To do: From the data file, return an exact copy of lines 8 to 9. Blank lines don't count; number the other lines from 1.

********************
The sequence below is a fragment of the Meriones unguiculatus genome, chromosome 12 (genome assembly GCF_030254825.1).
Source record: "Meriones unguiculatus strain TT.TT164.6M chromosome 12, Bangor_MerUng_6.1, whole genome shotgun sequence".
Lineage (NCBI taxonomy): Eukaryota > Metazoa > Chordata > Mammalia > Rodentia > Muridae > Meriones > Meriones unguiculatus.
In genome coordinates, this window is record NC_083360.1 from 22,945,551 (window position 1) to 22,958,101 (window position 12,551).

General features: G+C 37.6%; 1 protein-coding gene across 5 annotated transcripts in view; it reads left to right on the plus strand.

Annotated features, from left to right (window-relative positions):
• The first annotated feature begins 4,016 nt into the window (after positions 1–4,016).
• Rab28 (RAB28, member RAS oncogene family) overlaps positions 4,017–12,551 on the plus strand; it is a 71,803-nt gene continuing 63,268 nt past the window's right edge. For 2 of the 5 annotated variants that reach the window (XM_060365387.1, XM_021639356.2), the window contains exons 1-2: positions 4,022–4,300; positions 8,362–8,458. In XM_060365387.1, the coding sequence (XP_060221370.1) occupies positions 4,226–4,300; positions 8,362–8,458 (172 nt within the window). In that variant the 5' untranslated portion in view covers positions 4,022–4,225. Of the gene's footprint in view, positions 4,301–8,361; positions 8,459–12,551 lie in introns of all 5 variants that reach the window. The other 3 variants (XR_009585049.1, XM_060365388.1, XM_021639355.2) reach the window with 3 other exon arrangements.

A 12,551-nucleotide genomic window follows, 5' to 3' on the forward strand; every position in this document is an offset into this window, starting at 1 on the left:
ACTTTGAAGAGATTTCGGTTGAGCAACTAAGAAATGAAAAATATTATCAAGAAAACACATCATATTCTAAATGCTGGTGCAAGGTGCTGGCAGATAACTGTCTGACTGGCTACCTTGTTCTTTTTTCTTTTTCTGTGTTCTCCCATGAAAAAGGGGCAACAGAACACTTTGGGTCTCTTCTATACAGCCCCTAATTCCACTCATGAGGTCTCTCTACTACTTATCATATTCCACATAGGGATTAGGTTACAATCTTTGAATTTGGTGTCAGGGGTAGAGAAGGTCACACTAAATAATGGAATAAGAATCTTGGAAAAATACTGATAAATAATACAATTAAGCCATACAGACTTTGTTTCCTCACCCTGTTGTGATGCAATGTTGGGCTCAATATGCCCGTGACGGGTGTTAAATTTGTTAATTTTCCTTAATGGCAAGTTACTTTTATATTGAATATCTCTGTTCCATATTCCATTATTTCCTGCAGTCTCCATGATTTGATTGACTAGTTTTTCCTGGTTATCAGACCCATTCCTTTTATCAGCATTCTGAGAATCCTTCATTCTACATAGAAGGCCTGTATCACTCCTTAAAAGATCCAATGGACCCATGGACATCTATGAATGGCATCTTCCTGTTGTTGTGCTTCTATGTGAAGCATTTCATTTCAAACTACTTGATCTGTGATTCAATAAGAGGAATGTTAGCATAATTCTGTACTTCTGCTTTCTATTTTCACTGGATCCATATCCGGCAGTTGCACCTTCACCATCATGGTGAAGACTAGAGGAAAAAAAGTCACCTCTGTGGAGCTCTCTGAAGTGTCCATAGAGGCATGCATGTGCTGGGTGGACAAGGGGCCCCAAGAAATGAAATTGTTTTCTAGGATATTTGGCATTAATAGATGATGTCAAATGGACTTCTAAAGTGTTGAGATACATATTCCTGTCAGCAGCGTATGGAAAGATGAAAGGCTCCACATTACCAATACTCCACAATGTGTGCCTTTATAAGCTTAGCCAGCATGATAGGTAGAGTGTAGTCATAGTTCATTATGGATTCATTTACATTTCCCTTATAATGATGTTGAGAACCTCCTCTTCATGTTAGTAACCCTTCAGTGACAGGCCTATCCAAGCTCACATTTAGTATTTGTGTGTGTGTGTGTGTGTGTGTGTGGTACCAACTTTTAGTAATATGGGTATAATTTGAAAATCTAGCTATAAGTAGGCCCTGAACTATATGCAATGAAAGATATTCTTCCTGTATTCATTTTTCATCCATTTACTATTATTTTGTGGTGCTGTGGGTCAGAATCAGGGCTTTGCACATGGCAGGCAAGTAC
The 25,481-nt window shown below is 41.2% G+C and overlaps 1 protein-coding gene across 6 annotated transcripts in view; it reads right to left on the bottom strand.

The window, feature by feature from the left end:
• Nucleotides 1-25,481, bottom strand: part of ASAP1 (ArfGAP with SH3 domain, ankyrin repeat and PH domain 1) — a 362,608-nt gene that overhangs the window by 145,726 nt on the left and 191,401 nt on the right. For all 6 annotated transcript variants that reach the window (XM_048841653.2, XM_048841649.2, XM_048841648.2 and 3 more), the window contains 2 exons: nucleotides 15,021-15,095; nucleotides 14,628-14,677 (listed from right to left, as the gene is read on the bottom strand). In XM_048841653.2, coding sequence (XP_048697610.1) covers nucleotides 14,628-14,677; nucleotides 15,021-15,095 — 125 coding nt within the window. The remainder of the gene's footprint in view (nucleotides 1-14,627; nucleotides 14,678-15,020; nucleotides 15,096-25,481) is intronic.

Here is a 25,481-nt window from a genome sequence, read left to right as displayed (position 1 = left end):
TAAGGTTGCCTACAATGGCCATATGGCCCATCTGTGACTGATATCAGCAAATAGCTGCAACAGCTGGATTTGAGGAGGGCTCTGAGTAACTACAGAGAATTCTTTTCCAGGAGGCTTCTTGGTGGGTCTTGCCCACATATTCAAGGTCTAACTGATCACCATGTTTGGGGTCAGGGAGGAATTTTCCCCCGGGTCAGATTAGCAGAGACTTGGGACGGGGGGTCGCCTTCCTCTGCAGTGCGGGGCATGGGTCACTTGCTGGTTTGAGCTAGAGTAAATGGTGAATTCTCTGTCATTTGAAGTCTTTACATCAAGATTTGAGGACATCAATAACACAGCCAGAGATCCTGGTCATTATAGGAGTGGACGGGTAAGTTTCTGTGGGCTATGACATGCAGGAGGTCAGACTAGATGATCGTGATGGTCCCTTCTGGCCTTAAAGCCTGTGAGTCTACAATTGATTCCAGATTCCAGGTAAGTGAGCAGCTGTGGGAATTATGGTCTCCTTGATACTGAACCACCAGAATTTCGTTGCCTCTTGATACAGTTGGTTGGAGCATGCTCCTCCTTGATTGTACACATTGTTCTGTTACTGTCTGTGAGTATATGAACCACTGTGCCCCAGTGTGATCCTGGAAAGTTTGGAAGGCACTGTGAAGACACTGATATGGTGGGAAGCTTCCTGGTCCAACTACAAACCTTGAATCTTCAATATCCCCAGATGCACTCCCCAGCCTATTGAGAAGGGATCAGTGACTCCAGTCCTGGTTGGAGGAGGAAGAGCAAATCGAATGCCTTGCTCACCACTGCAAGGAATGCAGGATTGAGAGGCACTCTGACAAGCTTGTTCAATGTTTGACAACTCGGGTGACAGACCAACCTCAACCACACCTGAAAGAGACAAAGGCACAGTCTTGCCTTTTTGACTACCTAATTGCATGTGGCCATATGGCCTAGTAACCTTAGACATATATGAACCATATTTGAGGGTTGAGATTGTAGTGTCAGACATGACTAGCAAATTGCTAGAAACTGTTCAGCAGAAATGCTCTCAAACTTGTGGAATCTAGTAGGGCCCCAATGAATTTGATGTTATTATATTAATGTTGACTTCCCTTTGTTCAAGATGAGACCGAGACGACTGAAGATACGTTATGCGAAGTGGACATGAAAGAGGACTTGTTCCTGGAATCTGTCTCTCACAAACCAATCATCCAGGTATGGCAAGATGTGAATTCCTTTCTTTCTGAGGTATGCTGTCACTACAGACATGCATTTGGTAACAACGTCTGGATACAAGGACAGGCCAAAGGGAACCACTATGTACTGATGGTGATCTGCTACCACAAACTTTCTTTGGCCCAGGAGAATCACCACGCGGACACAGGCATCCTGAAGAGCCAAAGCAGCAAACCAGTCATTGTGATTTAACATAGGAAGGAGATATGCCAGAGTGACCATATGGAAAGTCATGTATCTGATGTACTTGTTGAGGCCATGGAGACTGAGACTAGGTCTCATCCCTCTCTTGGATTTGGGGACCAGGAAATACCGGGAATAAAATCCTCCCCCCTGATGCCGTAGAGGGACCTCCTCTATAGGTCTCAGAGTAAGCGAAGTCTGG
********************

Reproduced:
• Rab28 (RAB28, member RAS oncogene family) overlaps positions 4,017–12,551 on the plus strand; it is a 71,803-nt gene continuing 63,268 nt past the window's right edge. For 2 of the 5 annotated variants that reach the window (XM_060365387.1, XM_021639356.2), the window contains exons 1-2: positions 4,022–4,300; positions 8,362–8,458. In XM_060365387.1, the coding sequence (XP_060221370.1) occupies positions 4,226–4,300; positions 8,362–8,458 (172 nt within the window). In that variant the 5' untranslated portion in view covers positions 4,022–4,225. Of the gene's footprint in view, positions 4,301–8,361; positions 8,459–12,551 lie in introns of all 5 variants that reach the window. The other 3 variants (XR_009585049.1, XM_060365388.1, XM_021639355.2) reach the window with 3 other exon arrangements.

A 12,551-nucleotide genomic window follows, 5' to 3' on the forward strand; every position in this document is an offset into this window, starting at 1 on the left: